Enable/Disable Conditional Formatting with a Checkbox

Conditional formatting is a powerful feature of Excel that lets you change the appearance of cells based on their values. However, using the menus and dialog boxes of the GUI to apply and remove conditional formatting can be tedious and time-consuming. A better way to control conditional formatting is to use checkboxes on your worksheet that let you switch it on and off easily and quickly. This way, you can view your data in different ways whenever you want, without going through multiple steps.

For this example, you’ll apply conditional formatting to a range of cells so that any data appearing more than once is highlighted for easy identification. We’ll assume your table of data extends from cell $A$1:$H$11. To conditionally format this range of data so that you can identify duplicates requires a few steps.

1. Enable Developer Tab

Enable Developer Tab

If the Developer tab is not already showing, right-click any tab and select Customize the Ribbon, then check the Developer from the Main Tabs box and click OK.

2. Insert a Checkbox to Turn Conditional Formatting On and Off

  1. Go to the Developer tab and click on Insert in the Controls group.
  2. Select the Checkbox option from the Form Controls section.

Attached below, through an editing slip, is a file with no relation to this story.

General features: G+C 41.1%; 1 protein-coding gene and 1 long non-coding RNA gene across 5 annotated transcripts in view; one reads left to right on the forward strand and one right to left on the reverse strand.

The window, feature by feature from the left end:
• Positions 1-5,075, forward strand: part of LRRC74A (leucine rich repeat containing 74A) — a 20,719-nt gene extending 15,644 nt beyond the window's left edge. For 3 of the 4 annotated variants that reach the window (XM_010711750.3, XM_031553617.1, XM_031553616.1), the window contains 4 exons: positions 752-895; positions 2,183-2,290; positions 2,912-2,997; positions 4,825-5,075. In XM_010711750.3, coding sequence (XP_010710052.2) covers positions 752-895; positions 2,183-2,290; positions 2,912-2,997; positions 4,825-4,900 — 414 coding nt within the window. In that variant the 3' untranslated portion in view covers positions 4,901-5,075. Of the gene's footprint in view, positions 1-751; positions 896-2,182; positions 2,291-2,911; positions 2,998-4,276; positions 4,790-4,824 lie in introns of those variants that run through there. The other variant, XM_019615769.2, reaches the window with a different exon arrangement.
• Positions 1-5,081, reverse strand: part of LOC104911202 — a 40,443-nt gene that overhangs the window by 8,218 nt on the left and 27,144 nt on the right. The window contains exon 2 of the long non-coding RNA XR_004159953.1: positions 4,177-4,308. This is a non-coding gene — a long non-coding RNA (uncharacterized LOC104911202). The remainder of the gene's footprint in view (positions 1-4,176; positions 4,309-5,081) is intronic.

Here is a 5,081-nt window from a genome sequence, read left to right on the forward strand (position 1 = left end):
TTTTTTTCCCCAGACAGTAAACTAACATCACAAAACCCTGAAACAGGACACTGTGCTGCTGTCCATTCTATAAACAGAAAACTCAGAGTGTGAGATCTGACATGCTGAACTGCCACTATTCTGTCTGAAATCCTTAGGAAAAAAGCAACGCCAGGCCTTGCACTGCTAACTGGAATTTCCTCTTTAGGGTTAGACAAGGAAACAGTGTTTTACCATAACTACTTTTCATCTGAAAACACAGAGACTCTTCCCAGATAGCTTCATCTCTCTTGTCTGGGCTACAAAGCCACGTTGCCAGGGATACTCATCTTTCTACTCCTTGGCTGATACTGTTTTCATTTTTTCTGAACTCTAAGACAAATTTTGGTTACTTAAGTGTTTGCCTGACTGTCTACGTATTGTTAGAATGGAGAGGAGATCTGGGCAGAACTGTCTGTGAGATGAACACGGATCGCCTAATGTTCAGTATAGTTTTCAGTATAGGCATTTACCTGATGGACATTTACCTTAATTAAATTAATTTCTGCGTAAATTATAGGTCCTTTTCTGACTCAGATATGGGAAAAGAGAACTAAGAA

3. Right-click the checkbox and select Format Control.
  4. Select the Control tab and in the Cell Link box, type $A$13 and click OK.

For more information, visit Setting Up Checkboxes for Conditional Formatting.

3. Apply Conditional Formatting

Conditional Formatting dialog showing formula to format a range to highlight duplicates
  1. Select cell A2, then drag and select a range down to cell H11. It is important that cell A2 is the active cell in your selection.
  2. Select Home » Conditional Formatting » New Rule.
  3. Select Use a formula to determine which cells to format.
  4. Type =AND(COUNTIF($A$2:$H$11,A2)>1,$A$13) in the “Format values where this formula is true” box.
  5. Click on Format and select a color you want to be applied to duplicated data. Click OK, then OK again.

Although the checkbox you added to the worksheet is checked, the cell link in $A$13 will read TRUE and all duplicates within the range $A$2:$A$11 will be highlighted. As soon as you deselect the checkbox, its cell link ($A$13) will return FALSE, and duplicates will not be highlighted.

The checkbox gives you a switch so that you can turn conditional formatting on and off from the spreadsheet, with no need to return to the Conditional Formatting dialog box. You can apply the same principle to data validation when using the formula option.

This works because you used the AND function. AND means two things must occur: COUNTIF($A$2:$H$11,A2)>1 must return TRUE, and the cell link for the checkbox ($A$13) also must be TRUE. In other words, both conditions must be TRUE for the AND function to return TRUE.

Conditional Formatting

  1. Setting Up Checkboxes for Conditional Formatting
  2. Highlighting Formula Cells with Conditional Formatting
  3. Sum Cells That Meet Conditional Formatting Criteria
  4. Highlight Every Other Row or Column with MOD Function and Conditional Formatting
  5. Enable and Disable Conditional Formatting with a Checkbox
  6. Sort Data By Conditional Formatting Criteria